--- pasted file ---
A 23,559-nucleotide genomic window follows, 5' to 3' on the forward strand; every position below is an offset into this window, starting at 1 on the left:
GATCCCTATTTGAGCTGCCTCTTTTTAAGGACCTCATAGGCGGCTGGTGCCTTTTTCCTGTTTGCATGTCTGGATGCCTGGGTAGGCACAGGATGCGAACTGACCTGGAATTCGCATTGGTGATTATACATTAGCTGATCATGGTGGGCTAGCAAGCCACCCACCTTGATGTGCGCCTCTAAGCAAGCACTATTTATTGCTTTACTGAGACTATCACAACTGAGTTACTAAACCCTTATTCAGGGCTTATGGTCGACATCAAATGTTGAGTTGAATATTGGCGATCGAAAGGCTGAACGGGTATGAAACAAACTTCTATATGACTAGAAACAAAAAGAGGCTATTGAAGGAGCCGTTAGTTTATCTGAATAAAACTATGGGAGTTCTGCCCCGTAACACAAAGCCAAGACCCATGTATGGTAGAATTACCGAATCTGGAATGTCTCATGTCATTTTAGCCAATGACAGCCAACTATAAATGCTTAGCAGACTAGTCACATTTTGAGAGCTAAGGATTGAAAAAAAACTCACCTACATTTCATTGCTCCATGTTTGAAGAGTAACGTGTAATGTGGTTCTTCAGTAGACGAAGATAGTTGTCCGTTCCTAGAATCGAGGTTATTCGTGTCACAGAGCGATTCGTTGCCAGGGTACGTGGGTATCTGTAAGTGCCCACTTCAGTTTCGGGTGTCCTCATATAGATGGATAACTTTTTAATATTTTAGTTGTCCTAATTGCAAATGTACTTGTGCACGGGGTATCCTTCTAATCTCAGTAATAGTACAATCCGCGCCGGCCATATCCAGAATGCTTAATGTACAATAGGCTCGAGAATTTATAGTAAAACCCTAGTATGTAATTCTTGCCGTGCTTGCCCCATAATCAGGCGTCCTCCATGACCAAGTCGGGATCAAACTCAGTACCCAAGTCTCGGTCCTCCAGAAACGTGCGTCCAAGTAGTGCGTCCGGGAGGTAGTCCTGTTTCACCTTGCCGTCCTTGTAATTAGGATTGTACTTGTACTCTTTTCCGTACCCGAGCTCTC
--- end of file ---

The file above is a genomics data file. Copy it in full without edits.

A 23,559-nucleotide genomic window follows, 5' to 3' on the forward strand; every position below is an offset into this window, starting at 1 on the left:
GATCCCTATTTGAGCTGCCTCTTTTTAAGGACCTCATAGGCGGCTGGTGCCTTTTTCCTGTTTGCATGTCTGGATGCCTGGGTAGGCACAGGATGCGAACTGACCTGGAATTCGCATTGGTGATTATACATTAGCTGATCATGGTGGGCTAGCAAGCCACCCACCTTGATGTGCGCCTCTAAGCAAGCACTATTTATTGCTTTACTGAGACTATCACAACTGAGTTACTAAACCCTTATTCAGGGCTTATGGTCGACATCAAATGTTGAGTTGAATATTGGCGATCGAAAGGCTGAACGGGTATGAAACAAACTTCTATATGACTAGAAACAAAAAGAGGCTATTGAAGGAGCCGTTAGTTTATCTGAATAAAACTATGGGAGTTCTGCCCCGTAACACAAAGCCAAGACCCATGTATGGTAGAATTACCGAATCTGGAATGTCTCATGTCATTTTAGCCAATGACAGCCAACTATAAATGCTTAGCAGACTAGTCACATTTTGAGAGCTAAGGATTGAAAAAAAACTCACCTACATTTCATTGCTCCATGTTTGAAGAGTAACGTGTAATGTGGTTCTTCAGTAGACGAAGATAGTTGTCCGTTCCTAGAATCGAGGTTATTCGTGTCACAGAGCGATTCGTTGCCAGGGTACGTGGGTATCTGTAAGTGCCCACTTCAGTTTCGGGTGTCCTCATATAGATGGATAACTTTTTAATATTTTAGTTGTCCTAATTGCAAATGTACTTGTGCACGGGGTATCCTTCTAATCTCAGTAATAGTACAATCCGCGCCGGCCATATCCAGAATGCTTAATGTACAATAGGCTCGAGAATTTATAGTAAAACCCTAGTATGTAATTCTTGCCGTGCTTGCCCCATAATCAGGCGTCCTCCATGACCAAGTCGGGATCAAACTCAGTACCCAAGTCTCGGTCCTCCAGAAACGTGCGTCCAAGTAGTGCGTCCGGGAGGTAGTCCTGTTTCACCTTGCCGTCCTTGTAATTAGGATTGTACTTGTACTCTTTTCCGTACCCGAGCTCTC